A Pew research study found that workers want their employers to pay for paid leave, not the government, BLR reports. Pew conducted the study last year and released the results in March.
The study also found that 85% of survey respondents support paid medical leave for an employee’s serious illness and 67% support it for a seriously ill family member, BLR says. For paid parental leave, 82% said they want paid maternity leave compared with 69% who support paid paternity leave.
According to BLR, 75% of respondents think employers should pay for maternity and paternity paid, while 72% think employers should pay for leave for employee illnesses. Only 59% felt employers should be responsible for paying for a family member’s illness.
While more employers seem to be advertising their paid leave programs, studies show that most employers haven't done the same. High-profile companies like Amazon, Microsoft, Deloitte, Netflix and Johnson & Johnson offer generous paid family leave benefits, but other companies may worry about the expense — especially if their employees expect them to pay for it.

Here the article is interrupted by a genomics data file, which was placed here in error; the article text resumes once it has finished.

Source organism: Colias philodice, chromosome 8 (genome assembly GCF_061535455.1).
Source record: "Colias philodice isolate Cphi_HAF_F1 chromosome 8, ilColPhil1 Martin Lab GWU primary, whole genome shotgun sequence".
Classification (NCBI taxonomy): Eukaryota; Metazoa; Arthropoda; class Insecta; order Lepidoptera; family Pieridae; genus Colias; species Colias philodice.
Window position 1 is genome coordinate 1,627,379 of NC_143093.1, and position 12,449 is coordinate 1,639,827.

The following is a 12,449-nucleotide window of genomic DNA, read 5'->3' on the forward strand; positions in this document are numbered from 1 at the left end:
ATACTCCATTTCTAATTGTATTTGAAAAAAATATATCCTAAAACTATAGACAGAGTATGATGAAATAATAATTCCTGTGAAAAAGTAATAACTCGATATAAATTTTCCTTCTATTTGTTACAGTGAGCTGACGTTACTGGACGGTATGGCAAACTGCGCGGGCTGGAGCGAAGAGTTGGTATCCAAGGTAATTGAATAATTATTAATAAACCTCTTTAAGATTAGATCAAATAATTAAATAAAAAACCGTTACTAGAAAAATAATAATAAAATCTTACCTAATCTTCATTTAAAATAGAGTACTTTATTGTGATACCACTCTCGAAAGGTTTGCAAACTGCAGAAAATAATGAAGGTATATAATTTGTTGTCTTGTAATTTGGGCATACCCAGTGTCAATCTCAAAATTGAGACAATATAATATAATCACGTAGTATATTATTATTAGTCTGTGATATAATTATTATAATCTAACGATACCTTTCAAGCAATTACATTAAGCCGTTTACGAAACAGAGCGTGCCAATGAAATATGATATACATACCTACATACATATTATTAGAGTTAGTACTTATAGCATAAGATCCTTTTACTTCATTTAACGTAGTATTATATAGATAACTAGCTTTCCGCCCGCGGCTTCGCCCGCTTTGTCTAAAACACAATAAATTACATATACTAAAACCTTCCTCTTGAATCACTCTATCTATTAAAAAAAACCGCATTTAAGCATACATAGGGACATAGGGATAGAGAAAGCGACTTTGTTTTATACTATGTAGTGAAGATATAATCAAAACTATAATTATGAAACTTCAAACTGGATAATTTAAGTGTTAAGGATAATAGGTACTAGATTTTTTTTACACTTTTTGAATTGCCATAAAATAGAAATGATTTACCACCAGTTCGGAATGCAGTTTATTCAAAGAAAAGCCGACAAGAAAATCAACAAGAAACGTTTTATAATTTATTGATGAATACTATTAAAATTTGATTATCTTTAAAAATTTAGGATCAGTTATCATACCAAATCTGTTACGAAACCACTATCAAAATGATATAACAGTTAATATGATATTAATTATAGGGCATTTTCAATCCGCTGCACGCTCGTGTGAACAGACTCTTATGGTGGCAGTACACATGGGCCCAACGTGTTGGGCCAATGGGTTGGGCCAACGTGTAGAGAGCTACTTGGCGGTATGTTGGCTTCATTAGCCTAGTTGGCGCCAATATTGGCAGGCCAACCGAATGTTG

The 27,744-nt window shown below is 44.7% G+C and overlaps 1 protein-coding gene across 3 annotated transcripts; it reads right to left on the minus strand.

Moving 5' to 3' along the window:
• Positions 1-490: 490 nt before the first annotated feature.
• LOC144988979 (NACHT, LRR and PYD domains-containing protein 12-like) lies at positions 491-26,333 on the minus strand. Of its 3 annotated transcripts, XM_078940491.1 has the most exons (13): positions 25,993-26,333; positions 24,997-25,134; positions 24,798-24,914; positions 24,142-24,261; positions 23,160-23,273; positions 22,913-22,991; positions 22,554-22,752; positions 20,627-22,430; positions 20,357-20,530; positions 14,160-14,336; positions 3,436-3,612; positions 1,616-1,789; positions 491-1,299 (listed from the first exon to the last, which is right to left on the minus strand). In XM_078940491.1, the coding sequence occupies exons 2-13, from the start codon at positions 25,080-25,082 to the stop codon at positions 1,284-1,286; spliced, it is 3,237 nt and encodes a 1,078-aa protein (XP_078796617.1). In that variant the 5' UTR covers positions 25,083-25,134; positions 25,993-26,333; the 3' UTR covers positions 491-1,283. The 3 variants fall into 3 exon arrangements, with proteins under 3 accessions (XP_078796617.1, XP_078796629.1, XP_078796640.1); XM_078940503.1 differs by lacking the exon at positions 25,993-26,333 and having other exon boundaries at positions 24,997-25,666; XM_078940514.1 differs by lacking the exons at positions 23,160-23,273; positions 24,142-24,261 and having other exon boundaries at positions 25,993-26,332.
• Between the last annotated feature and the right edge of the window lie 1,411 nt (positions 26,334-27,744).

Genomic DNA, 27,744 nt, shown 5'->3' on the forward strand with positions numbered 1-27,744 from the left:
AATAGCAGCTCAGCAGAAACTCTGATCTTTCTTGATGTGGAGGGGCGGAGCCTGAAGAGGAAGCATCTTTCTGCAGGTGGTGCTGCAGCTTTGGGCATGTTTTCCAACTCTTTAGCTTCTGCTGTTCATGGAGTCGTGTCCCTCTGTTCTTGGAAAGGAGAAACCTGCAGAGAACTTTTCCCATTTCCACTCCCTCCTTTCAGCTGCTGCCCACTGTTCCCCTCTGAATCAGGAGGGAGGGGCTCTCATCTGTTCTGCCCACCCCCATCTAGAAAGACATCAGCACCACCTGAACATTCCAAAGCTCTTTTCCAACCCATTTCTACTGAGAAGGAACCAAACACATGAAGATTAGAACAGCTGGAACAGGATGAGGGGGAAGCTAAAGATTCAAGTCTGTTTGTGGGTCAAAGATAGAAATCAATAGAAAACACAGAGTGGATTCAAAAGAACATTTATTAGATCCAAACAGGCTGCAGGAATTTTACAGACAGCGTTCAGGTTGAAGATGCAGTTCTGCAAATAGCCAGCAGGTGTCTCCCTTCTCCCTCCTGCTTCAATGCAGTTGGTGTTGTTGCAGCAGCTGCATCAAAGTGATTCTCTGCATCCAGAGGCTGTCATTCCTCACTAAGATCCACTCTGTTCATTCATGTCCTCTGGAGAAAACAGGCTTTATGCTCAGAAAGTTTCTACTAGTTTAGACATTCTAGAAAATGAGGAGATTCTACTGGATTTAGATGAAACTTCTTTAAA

Some employers offer paid leave to only a select group of employees, even though other employees would be eligible as prospective parents, ill employees or caregivers. A study by Paid Leave for the United States, a nonprofit organization, reveals that less than half of the top 60 US companies offering paid leave don’t publicize it. Speculation is that employers are mum because they don’t offer it to all workers. While this is changing in some industries, this practice largely remains the norm.
However, municipalities like Washington, D.C. and New York, are poised to offer some semblance of employer tax-funded family leave. Employers can expect GOP lawmakers on the state and local levels to push back on paid leave proposals, as they generally view paid leave as financially burdensome for employers.
By: Valerie Bolden-Barrett